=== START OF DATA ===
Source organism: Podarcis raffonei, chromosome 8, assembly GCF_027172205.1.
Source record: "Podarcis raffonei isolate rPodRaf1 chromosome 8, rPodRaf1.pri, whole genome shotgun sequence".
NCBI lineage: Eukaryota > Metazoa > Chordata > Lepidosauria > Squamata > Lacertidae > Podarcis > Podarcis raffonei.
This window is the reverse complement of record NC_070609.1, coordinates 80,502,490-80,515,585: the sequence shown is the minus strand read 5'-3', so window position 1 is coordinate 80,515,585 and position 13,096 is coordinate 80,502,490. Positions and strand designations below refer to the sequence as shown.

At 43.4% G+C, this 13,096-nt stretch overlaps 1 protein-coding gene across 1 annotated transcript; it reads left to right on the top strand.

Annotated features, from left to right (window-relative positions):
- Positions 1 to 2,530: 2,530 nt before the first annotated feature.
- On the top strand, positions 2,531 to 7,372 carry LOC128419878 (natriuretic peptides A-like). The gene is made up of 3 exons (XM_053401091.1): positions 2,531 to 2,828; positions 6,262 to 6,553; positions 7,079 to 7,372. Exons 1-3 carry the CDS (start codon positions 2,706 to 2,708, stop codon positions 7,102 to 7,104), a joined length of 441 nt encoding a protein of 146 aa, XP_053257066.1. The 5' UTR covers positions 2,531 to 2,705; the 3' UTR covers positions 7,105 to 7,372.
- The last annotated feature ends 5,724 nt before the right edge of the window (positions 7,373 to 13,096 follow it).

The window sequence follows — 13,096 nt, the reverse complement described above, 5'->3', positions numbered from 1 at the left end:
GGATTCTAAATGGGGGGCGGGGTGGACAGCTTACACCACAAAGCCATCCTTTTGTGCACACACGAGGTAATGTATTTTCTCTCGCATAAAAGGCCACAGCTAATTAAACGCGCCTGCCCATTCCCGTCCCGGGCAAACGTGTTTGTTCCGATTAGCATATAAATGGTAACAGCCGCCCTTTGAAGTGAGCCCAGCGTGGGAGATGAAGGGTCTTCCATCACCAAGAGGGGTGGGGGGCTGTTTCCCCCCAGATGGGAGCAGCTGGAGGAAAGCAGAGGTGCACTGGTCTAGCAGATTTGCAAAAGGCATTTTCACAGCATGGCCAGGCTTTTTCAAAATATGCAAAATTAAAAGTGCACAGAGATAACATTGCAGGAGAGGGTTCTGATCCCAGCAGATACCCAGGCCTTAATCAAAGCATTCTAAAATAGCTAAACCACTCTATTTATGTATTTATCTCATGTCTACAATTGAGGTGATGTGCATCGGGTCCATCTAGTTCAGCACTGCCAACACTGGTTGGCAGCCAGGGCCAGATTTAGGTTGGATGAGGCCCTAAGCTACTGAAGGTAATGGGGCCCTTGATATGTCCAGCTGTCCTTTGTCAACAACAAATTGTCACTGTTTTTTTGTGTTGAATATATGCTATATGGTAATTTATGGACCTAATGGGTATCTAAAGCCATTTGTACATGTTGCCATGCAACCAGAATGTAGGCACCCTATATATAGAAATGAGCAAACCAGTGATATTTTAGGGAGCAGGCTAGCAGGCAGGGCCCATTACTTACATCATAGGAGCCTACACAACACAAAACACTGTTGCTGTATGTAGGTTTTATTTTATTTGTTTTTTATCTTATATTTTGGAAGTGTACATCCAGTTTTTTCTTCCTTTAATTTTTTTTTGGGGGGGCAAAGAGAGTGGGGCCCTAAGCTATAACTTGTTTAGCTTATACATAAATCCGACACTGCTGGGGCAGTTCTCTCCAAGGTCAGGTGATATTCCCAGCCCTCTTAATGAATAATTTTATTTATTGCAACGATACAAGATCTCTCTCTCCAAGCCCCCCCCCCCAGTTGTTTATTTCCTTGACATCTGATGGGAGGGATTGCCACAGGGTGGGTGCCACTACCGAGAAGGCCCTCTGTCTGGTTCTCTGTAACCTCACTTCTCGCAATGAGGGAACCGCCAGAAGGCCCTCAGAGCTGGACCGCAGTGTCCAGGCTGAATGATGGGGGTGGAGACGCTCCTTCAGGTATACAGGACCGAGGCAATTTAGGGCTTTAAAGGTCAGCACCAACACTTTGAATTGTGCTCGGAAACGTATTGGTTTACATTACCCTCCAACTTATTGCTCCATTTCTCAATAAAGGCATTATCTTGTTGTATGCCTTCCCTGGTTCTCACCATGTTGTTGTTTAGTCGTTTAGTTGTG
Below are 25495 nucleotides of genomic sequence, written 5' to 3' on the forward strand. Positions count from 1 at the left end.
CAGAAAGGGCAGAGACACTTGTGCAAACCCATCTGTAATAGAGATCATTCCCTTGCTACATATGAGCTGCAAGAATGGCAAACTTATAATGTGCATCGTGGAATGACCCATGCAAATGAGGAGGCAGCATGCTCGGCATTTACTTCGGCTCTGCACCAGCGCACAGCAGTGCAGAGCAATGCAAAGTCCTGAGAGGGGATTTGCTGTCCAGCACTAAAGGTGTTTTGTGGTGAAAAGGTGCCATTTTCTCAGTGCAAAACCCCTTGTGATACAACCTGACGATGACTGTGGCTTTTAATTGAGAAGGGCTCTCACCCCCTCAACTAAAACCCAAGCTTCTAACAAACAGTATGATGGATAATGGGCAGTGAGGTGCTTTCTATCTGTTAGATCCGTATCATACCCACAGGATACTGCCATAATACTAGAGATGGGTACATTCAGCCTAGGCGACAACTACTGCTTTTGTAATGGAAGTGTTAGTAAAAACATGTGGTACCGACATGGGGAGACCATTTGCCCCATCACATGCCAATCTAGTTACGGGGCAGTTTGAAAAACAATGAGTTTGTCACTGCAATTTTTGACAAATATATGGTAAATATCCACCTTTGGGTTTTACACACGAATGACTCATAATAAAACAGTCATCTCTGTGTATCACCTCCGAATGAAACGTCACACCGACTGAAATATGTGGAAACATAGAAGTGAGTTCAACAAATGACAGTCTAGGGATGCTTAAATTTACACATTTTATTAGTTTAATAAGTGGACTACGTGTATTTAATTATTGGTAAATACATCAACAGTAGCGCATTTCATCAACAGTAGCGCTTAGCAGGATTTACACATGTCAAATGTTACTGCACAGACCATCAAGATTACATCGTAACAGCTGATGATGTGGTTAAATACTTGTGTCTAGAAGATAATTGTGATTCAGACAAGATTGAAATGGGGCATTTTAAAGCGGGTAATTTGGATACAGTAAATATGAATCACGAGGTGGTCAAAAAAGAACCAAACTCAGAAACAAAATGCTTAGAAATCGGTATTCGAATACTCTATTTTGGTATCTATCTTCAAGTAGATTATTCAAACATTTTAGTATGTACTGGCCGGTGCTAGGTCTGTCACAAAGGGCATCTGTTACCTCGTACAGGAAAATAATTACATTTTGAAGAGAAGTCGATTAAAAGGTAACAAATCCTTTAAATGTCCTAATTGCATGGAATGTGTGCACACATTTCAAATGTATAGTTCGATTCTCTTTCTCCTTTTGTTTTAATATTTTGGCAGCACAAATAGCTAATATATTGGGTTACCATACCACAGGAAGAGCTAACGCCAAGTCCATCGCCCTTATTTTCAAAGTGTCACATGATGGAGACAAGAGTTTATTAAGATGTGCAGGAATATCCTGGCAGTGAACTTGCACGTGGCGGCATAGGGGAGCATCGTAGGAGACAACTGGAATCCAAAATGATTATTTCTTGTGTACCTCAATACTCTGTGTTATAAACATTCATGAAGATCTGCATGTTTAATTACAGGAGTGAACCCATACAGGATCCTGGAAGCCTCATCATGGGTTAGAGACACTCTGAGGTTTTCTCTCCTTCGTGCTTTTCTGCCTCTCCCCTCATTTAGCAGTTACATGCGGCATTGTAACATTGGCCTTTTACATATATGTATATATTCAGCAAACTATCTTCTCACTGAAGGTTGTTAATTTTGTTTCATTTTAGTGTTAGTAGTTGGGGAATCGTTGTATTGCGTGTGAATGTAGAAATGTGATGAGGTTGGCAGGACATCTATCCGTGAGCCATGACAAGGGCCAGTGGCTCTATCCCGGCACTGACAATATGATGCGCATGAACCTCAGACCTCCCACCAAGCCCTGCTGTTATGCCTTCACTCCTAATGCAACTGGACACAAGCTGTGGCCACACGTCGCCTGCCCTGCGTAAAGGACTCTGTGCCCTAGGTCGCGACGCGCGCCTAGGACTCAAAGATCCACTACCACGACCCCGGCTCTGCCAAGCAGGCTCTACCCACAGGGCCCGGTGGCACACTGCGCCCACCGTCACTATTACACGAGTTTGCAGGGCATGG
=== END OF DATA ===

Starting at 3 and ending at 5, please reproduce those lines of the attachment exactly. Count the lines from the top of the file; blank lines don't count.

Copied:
NCBI lineage: Eukaryota > Metazoa > Chordata > Lepidosauria > Squamata > Lacertidae > Podarcis > Podarcis raffonei.
This window is the reverse complement of record NC_070609.1, coordinates 80,502,490-80,515,585: the sequence shown is the minus strand read 5'-3', so window position 1 is coordinate 80,515,585 and position 13,096 is coordinate 80,502,490. Positions and strand designations below refer to the sequence as shown.

At 43.4% G+C, this 13,096-nt stretch overlaps 1 protein-coding gene across 1 annotated transcript; it reads left to right on the top strand.